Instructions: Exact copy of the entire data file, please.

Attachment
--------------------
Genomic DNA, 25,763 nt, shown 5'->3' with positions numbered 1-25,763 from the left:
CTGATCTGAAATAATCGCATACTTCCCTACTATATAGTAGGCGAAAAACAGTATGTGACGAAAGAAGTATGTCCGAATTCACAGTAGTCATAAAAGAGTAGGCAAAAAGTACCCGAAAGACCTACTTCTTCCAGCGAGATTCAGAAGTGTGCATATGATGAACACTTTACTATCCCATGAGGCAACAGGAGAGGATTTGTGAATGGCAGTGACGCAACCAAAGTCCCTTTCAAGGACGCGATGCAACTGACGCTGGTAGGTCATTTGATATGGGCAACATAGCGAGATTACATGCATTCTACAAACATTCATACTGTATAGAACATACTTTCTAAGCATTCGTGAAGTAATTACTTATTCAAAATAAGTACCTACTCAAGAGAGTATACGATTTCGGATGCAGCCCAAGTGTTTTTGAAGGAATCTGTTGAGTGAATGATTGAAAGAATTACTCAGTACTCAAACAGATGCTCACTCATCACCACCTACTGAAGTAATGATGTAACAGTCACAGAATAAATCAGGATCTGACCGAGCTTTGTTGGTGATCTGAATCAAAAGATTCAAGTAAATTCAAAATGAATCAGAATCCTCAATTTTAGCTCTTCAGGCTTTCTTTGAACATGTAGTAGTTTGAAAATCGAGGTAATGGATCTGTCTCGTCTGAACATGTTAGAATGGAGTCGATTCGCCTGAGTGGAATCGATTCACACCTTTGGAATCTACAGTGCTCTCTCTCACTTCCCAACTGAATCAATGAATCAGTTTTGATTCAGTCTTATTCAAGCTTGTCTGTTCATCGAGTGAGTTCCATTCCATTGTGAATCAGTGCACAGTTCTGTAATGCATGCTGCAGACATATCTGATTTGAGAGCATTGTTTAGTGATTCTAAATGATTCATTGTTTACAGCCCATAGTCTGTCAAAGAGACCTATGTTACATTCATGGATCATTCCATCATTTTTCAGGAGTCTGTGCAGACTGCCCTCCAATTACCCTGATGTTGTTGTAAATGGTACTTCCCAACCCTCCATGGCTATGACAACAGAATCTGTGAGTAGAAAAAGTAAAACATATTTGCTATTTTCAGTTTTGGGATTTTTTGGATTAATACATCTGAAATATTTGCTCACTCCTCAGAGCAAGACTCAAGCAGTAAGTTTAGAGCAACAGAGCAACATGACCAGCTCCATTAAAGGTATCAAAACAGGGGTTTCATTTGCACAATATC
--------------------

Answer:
Genomic DNA, 25,763 nt, shown 5'->3' with positions numbered 1-25,763 from the left:
CTGATCTGAAATAATCGCATACTTCCCTACTATATAGTAGGCGAAAAACAGTATGTGACGAAAGAAGTATGTCCGAATTCACAGTAGTCATAAAAGAGTAGGCAAAAAGTACCCGAAAGACCTACTTCTTCCAGCGAGATTCAGAAGTGTGCATATGATGAACACTTTACTATCCCATGAGGCAACAGGAGAGGATTTGTGAATGGCAGTGACGCAACCAAAGTCCCTTTCAAGGACGCGATGCAACTGACGCTGGTAGGTCATTTGATATGGGCAACATAGCGAGATTACATGCATTCTACAAACATTCATACTGTATAGAACATACTTTCTAAGCATTCGTGAAGTAATTACTTATTCAAAATAAGTACCTACTCAAGAGAGTATACGATTTCGGATGCAGCCCAAGTGTTTTTGAAGGAATCTGTTGAGTGAATGATTGAAAGAATTACTCAGTACTCAAACAGATGCTCACTCATCACCACCTACTGAAGTAATGATGTAACAGTCACAGAATAAATCAGGATCTGACCGAGCTTTGTTGGTGATCTGAATCAAAAGATTCAAGTAAATTCAAAATGAATCAGAATCCTCAATTTTAGCTCTTCAGGCTTTCTTTGAACATGTAGTAGTTTGAAAATCGAGGTAATGGATCTGTCTCGTCTGAACATGTTAGAATGGAGTCGATTCGCCTGAGTGGAATCGATTCACACCTTTGGAATCTACAGTGCTCTCTCTCACTTCCCAACTGAATCAATGAATCAGTTTTGATTCAGTCTTATTCAAGCTTGTCTGTTCATCGAGTGAGTTCCATTCCATTGTGAATCAGTGCACAGTTCTGTAATGCATGCTGCAGACATATCTGATTTGAGAGCATTGTTTAGTGATTCTAAATGATTCATTGTTTACAGCCCATAGTCTGTCAAAGAGACCTATGTTACATTCATGGATCATTCCATCATTTTTCAGGAGTCTGTGCAGACTGCCCTCCAATTACCCTGATGTTGTTGTAAATGGTACTTCCCAACCCTCCATGGCTATGACAACAGAATCTGTGAGTAGAAAAAGTAAAACATATTTGCTATTTTCAGTTTTGGGATTTTTTGGATTAATACATCTGAAATATTTGCTCACTCCTCAGAGCAAGACTCAAGCAGTAAGTTTAGAGCAACAGAGCAACATGACCAGCTCCATTAAAGGTATCAAAACAGGGGTTTCATTTGCACAATATC